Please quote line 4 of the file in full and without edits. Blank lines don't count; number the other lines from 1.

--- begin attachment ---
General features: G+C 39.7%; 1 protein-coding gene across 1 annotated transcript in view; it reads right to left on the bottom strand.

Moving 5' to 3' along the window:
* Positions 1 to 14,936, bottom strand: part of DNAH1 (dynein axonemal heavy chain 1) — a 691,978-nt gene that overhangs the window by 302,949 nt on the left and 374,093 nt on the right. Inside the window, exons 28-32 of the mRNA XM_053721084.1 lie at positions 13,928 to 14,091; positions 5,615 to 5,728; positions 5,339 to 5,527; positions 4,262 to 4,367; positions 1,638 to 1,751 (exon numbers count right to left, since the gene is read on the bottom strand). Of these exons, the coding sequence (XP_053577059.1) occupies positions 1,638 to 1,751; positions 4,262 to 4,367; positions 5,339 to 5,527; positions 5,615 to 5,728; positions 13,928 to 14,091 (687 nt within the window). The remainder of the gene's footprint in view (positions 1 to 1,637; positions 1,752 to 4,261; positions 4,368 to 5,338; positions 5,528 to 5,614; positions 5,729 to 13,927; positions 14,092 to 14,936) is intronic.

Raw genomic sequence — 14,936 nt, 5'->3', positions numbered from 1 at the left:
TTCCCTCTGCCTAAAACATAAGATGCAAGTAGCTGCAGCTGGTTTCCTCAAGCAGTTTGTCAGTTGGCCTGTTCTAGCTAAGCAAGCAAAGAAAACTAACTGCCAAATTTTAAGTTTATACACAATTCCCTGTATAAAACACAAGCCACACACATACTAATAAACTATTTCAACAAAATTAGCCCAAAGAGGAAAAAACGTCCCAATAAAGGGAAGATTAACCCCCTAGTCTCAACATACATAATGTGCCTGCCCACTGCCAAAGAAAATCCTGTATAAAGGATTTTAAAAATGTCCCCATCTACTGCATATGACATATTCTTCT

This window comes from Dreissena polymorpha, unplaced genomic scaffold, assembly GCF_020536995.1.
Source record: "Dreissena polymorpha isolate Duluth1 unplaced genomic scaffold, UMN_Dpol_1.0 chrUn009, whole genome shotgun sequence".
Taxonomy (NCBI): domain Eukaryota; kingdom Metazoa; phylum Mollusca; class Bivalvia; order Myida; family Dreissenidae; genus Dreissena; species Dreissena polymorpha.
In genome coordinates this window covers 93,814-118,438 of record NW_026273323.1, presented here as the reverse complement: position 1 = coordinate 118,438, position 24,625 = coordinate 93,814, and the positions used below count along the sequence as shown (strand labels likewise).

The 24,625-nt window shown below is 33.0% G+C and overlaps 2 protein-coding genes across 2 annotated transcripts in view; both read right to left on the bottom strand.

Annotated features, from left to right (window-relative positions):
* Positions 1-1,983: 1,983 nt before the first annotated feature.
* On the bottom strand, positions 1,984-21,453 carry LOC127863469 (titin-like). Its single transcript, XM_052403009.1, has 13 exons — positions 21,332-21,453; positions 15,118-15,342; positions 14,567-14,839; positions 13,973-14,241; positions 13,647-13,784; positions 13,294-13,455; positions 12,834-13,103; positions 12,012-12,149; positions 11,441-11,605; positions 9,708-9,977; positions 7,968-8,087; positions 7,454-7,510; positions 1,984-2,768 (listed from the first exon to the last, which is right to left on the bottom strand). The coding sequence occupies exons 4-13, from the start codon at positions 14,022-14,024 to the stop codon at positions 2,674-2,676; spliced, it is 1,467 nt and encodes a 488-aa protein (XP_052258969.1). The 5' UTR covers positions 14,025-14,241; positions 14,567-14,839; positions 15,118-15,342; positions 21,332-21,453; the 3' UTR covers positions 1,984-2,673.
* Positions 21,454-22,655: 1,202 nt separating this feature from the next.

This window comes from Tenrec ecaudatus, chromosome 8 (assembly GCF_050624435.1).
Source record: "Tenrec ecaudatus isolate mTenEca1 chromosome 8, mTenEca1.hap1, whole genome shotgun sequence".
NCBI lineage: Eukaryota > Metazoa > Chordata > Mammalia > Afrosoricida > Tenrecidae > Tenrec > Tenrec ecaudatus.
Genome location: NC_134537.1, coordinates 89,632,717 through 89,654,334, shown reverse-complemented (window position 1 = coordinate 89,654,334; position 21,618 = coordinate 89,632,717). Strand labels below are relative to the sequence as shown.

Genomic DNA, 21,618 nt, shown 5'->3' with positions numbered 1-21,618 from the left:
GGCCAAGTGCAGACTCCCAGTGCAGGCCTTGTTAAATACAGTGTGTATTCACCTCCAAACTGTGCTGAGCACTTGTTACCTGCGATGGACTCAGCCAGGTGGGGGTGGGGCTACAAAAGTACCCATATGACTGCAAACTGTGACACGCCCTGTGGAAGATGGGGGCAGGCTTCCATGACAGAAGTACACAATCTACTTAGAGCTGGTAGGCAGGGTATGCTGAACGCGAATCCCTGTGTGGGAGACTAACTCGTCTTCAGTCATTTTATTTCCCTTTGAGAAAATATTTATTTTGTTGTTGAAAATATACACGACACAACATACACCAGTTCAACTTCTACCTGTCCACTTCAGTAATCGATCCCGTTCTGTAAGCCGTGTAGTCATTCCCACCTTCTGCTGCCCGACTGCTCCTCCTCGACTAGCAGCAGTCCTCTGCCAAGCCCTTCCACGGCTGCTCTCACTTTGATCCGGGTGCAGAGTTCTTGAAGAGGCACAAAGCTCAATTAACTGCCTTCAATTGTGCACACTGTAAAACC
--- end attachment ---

Raw genomic sequence — 14,936 nt, 5'->3', positions numbered from 1 at the left: